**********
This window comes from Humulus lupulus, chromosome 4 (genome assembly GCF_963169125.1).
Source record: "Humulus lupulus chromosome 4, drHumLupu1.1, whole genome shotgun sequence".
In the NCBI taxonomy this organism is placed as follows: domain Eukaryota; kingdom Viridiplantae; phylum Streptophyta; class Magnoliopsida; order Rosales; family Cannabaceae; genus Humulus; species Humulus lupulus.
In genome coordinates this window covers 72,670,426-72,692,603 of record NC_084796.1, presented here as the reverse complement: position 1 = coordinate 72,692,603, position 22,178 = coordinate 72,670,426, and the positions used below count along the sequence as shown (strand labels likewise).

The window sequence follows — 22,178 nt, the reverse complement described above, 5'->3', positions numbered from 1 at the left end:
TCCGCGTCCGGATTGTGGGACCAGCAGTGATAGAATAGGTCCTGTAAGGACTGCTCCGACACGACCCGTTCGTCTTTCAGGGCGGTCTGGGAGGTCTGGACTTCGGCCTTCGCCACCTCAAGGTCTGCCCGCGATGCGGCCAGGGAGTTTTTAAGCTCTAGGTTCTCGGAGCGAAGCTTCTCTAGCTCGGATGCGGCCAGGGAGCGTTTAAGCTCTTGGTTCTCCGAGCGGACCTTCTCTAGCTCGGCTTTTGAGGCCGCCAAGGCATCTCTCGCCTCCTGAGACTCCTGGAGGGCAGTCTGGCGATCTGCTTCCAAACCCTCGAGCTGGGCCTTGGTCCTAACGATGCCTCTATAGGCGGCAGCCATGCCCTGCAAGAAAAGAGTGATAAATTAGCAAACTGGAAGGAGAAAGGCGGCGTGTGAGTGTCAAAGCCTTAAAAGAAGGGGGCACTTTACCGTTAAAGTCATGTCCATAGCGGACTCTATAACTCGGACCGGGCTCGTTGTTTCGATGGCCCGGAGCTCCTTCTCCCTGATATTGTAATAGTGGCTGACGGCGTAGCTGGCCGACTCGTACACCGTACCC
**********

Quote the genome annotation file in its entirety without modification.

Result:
This window comes from Humulus lupulus, chromosome 4 (genome assembly GCF_963169125.1).
Source record: "Humulus lupulus chromosome 4, drHumLupu1.1, whole genome shotgun sequence".
In the NCBI taxonomy this organism is placed as follows: domain Eukaryota; kingdom Viridiplantae; phylum Streptophyta; class Magnoliopsida; order Rosales; family Cannabaceae; genus Humulus; species Humulus lupulus.
In genome coordinates this window covers 72,670,426-72,692,603 of record NC_084796.1, presented here as the reverse complement: position 1 = coordinate 72,692,603, position 22,178 = coordinate 72,670,426, and the positions used below count along the sequence as shown (strand labels likewise).

The window sequence follows — 22,178 nt, the reverse complement described above, 5'->3', positions numbered from 1 at the left end:
TCCGCGTCCGGATTGTGGGACCAGCAGTGATAGAATAGGTCCTGTAAGGACTGCTCCGACACGACCCGTTCGTCTTTCAGGGCGGTCTGGGAGGTCTGGACTTCGGCCTTCGCCACCTCAAGGTCTGCCCGCGATGCGGCCAGGGAGTTTTTAAGCTCTAGGTTCTCGGAGCGAAGCTTCTCTAGCTCGGATGCGGCCAGGGAGCGTTTAAGCTCTTGGTTCTCCGAGCGGACCTTCTCTAGCTCGGCTTTTGAGGCCGCCAAGGCATCTCTCGCCTCCTGAGACTCCTGGAGGGCAGTCTGGCGATCTGCTTCCAAACCCTCGAGCTGGGCCTTGGTCCTAACGATGCCTCTATAGGCGGCAGCCATGCCCTGCAAGAAAAGAGTGATAAATTAGCAAACTGGAAGGAGAAAGGCGGCGTGTGAGTGTCAAAGCCTTAAAAGAAGGGGGCACTTTACCGTTAAAGTCATGTCCATAGCGGACTCTATAACTCGGACCGGGCTCGTTGTTTCGATGGCCCGGAGCTCCTTCTCCCTGATATTGTAATAGTGGCTGACGGCGTAGCTGGCCGACTCGTACACCGTACCC